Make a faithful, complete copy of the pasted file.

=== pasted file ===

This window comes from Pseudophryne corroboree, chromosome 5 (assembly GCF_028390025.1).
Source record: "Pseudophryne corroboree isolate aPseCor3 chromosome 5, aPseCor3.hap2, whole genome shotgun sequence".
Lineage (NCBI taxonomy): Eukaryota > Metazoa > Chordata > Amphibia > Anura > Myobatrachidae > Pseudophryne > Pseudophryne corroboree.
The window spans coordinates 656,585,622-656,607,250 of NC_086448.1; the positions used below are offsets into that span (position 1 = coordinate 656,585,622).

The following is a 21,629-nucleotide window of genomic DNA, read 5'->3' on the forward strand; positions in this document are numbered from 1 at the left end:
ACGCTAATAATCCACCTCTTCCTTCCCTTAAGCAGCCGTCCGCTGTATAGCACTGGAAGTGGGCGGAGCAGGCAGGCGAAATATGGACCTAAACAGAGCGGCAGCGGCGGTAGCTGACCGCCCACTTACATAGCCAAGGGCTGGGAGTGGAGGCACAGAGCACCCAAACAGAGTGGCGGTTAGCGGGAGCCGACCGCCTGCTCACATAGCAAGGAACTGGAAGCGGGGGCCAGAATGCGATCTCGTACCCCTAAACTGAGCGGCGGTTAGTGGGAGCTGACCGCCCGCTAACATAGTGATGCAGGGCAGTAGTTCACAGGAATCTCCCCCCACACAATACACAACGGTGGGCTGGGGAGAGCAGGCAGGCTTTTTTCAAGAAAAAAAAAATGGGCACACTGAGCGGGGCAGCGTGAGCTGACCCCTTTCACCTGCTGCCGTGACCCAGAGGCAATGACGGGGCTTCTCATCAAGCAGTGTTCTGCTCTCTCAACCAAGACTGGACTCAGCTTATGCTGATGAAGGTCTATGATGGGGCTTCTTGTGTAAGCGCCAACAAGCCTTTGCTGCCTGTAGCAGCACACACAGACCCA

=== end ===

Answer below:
This window comes from Pseudophryne corroboree, chromosome 5 (assembly GCF_028390025.1).
Source record: "Pseudophryne corroboree isolate aPseCor3 chromosome 5, aPseCor3.hap2, whole genome shotgun sequence".
Lineage (NCBI taxonomy): Eukaryota > Metazoa > Chordata > Amphibia > Anura > Myobatrachidae > Pseudophryne > Pseudophryne corroboree.
The window spans coordinates 656,585,622-656,607,250 of NC_086448.1; the positions used below are offsets into that span (position 1 = coordinate 656,585,622).

The following is a 21,629-nucleotide window of genomic DNA, read 5'->3' on the forward strand; positions in this document are numbered from 1 at the left end:
ACGCTAATAATCCACCTCTTCCTTCCCTTAAGCAGCCGTCCGCTGTATAGCACTGGAAGTGGGCGGAGCAGGCAGGCGAAATATGGACCTAAACAGAGCGGCAGCGGCGGTAGCTGACCGCCCACTTACATAGCCAAGGGCTGGGAGTGGAGGCACAGAGCACCCAAACAGAGTGGCGGTTAGCGGGAGCCGACCGCCTGCTCACATAGCAAGGAACTGGAAGCGGGGGCCAGAATGCGATCTCGTACCCCTAAACTGAGCGGCGGTTAGTGGGAGCTGACCGCCCGCTAACATAGTGATGCAGGGCAGTAGTTCACAGGAATCTCCCCCCACACAATACACAACGGTGGGCTGGGGAGAGCAGGCAGGCTTTTTTCAAGAAAAAAAAAATGGGCACACTGAGCGGGGCAGCGTGAGCTGACCCCTTTCACCTGCTGCCGTGACCCAGAGGCAATGACGGGGCTTCTCATCAAGCAGTGTTCTGCTCTCTCAACCAAGACTGGACTCAGCTTATGCTGATGAAGGTCTATGATGGGGCTTCTTGTGTAAGCGCCAACAAGCCTTTGCTGCCTGTAGCAGCACACACAGACCCA